The land is well suited to buyers seeking a large landscape to build a residence, enhance the existing woods trails, enjoy the land’s ledges and diverse terrain, and benefit from long-term timber value appreciation.
Property highlights include:
· End of the road location with power nearby;
· Good location - 30-minute drive to Stowe;
· Attractive streams and pond on the property;
· Interesting ledges and rock outcroppings;
· Managed timber resource with excellent value appreciation opportunity;
· Good long-term conservation value.
There is no conservation easement on this land, so the new owner can change the land to align with their ownership goals.
The land is located in the southern section of Elmore Township, in a rural, mostly forested, mountainous landscape with homes scattered primarily along the town roads. The property is located just beyond the end of a town-maintained road, with larger and somewhat remote forestland tracts to its west, east, south and northwest.
Morrisville, population of 2,200, is a 10-minute drive from the land and hosts all amenities, including Copley Hospital, the regional high school and all shopping needs. The towns of Montpelier, Stowe and Hardwick are all within a 30-minute drive, with Burlington, a 70-minute drive. Boston is slightly over a 3-hour drive.
Access is provided from Tallman Road; a year-round town maintained gravel road. The town road maintenance ends within roughly 500' from the property boundary, where the access road continues as a class 4 town road (unmaintained) through the land to its southern boundary. From the end of the town-maintained road, the road is drivable for +/-1,400' to a large clearing used during the 2017 forestry operations. Beyond this point, the town road is not-drivable and exists as a woods trail.
Stemming from this town road, many wood trails lead to the land's western high ground and its central landscape.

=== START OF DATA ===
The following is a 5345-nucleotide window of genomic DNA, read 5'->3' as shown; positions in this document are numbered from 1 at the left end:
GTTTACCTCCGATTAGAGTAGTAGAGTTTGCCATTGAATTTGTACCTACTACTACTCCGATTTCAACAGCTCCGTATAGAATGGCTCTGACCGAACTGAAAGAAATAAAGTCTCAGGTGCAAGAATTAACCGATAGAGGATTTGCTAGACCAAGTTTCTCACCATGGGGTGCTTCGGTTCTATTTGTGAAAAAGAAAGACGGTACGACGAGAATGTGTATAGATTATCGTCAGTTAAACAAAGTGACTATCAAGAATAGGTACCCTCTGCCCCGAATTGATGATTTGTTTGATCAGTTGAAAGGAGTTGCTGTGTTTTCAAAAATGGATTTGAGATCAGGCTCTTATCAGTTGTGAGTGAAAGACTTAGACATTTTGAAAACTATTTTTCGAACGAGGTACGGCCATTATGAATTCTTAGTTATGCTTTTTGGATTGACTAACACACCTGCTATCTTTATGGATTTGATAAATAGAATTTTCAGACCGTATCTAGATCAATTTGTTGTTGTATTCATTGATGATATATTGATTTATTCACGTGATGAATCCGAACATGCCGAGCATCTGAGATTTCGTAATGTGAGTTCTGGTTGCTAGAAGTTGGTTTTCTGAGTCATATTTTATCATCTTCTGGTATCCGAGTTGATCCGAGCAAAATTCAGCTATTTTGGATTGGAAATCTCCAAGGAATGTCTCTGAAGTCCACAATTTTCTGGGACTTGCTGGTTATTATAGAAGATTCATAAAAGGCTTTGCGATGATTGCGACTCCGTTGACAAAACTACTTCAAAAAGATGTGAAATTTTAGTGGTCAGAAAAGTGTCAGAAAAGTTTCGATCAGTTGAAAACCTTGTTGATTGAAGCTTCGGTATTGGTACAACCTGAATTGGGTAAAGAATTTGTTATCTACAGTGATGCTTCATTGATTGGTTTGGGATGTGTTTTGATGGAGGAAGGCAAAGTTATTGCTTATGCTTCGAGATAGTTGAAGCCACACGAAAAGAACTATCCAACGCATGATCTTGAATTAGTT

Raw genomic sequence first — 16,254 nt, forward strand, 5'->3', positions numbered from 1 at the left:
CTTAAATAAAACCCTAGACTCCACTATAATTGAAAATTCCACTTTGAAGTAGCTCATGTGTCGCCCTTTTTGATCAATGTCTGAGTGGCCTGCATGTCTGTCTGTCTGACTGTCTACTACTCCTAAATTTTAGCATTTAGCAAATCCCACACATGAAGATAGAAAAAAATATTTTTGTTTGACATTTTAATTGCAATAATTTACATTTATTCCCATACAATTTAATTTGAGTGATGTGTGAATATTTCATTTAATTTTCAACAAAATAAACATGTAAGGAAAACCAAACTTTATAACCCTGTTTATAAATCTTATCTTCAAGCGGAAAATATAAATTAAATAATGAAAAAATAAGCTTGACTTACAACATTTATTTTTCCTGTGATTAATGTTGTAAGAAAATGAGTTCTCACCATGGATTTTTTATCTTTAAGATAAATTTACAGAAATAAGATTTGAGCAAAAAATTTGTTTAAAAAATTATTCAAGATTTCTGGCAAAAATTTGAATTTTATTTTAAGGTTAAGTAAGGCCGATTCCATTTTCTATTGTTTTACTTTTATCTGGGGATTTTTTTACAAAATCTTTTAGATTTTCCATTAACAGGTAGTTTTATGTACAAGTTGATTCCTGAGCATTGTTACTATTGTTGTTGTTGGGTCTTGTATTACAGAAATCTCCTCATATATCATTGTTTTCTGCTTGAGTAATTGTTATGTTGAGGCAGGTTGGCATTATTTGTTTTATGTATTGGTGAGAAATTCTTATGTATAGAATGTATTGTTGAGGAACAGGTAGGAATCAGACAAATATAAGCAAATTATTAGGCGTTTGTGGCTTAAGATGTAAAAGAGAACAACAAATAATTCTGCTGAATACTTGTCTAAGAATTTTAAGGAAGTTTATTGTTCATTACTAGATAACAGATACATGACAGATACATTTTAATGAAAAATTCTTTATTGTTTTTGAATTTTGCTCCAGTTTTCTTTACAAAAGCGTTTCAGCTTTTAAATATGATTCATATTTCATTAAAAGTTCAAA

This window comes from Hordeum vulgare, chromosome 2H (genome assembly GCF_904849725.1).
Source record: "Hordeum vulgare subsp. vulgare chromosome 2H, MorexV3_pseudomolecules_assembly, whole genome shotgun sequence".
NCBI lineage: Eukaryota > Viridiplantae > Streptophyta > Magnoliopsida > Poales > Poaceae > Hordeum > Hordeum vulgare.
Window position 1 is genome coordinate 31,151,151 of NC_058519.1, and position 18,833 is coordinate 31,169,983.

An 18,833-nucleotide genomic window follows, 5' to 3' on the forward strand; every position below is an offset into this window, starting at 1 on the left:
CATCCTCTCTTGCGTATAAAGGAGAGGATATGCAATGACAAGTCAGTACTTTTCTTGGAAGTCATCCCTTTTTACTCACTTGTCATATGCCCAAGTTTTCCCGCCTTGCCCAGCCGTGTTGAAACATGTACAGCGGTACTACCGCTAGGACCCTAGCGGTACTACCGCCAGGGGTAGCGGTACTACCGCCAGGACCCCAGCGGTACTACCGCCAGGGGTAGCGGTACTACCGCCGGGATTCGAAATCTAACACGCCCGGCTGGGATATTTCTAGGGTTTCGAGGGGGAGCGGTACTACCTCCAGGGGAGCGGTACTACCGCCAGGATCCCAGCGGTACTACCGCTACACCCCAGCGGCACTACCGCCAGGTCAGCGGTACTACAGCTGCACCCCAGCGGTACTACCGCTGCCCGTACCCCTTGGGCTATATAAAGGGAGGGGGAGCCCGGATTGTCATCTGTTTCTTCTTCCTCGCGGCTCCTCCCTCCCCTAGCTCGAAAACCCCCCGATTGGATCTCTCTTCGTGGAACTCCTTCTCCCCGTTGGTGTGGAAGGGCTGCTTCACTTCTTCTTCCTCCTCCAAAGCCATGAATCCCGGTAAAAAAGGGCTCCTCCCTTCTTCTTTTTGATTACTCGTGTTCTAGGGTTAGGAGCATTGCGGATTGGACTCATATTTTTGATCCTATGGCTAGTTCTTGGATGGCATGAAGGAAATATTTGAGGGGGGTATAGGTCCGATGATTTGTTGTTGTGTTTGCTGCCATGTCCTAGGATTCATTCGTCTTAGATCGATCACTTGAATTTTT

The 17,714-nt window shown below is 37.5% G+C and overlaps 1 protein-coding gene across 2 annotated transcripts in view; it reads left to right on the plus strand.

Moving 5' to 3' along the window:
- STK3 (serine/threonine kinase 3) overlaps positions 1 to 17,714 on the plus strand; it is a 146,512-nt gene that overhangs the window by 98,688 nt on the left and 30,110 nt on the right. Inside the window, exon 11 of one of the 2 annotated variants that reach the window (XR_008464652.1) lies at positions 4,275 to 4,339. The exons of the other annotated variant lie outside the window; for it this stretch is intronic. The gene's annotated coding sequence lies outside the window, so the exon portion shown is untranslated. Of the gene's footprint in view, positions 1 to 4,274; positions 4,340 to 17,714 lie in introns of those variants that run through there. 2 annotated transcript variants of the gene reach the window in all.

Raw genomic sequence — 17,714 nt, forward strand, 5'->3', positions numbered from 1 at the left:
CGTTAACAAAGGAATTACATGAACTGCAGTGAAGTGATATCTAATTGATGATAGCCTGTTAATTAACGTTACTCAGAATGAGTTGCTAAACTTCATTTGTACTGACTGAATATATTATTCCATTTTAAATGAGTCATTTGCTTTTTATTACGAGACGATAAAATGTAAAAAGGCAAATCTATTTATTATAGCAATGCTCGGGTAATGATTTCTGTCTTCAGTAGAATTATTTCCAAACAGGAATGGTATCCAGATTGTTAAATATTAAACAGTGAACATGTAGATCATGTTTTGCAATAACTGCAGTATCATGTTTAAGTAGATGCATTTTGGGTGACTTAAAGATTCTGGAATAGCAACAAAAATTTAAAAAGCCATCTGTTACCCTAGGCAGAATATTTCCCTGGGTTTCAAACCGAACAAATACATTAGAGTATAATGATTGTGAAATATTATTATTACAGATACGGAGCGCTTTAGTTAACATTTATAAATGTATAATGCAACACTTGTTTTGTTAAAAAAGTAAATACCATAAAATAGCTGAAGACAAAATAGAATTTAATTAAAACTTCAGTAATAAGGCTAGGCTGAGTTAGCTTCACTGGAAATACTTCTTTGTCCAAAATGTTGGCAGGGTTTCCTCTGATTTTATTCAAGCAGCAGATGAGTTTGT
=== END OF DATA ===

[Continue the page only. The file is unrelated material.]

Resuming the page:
The eastern side of the land is accessed by the Eagle Ledge Road from the northern approach, which bisects the property's eastern end. The property boundary is roughly 2,400' from a drivable section of this road, requiring considerable upgrades to allow future winter truck access for forest management to this smaller section of the land.
In the broader landscape, much of the land sits on a plateau located between the Woodbury Mountain Range just to the east (and always in view from the land) and the Worcester Mountain Range to the west.
The high point sits at the land's western boundary, whose elevation is 1,800'. From this point, the land generally slopes downhill for about 1.4 miles to the property's frontage on the Elmore Branch of the Lamoille River. Elevation along this river is 1,000'. East of the river, the land rises uphill to the lower slopes of the Woodbury Mountain Range.
The Elmore Branch of the Lamoille River is a year-round stream as it flows through the land and runs lazily as it crosses the level, wetland terrain, and fast with small falls as it gets closer to the boundary. There are many beaver dams along the stream, creating the only way to crosse the stream in most locations. In addition, three mountain streams run through the land, with the northern most stream creating an open water wetland pond.
Another notable land feature is the many exposed rock ledges and outcroppings located at the central section of the land. Many of these out-crops rise 70' tall creating interesting areas to hike and explore.
The land's most logical homesite sits along the Tallman Road access near a clearing created during the 2017 forestry operations. This site offers nice views of the Woodbury Mountain Range and some of the land's forested slopes. Electric power is roughly 1,200' from this site.
The forest was inventoried in March of 2020, as part of preparing the property's management plan, with the data indicating a property-wide Capital Timber Value (CTV) of $428,000 ($908/commercial acre).
The species composition is dominated by hardwoods (87%), with softwoods holding the balance (13%). Species composition for all products combined offers a diverse mix and is led by maple and yellow birch. The species composition for the sawlog volume is lead by sugar maple (27%), with the primary other species consisting of red maple (20%), yellow birch (18%), spruce/fir (18%), white ash (10%), and common associates holding the balance.
The timber resource generally consists of three age classes, the youngest being +/-20 years (trees 3" -6" in diameter), the middle-aged class being +/-60 years (trees 8" -11") and an older age class being 85 plus years (trees 15" and greater).
The average Basal Area (BA) is 97 ft2 on 203 stems/acre. Stem quality is generally quite high, with tall, straight trees common in most areas allowing for excellent future asset appreciation from the timber resource.
The property's 2020 forest management plan delineates nine forest stands, all but two being northern hardwood types. The group selection harvests prescribed in the management plan have been conducted in 2017, covering stands 1-7. These harvested areas can be seen on the attached photo maps. However, while recently treated, the residual forest resource and all the recently created trails are quite impressive.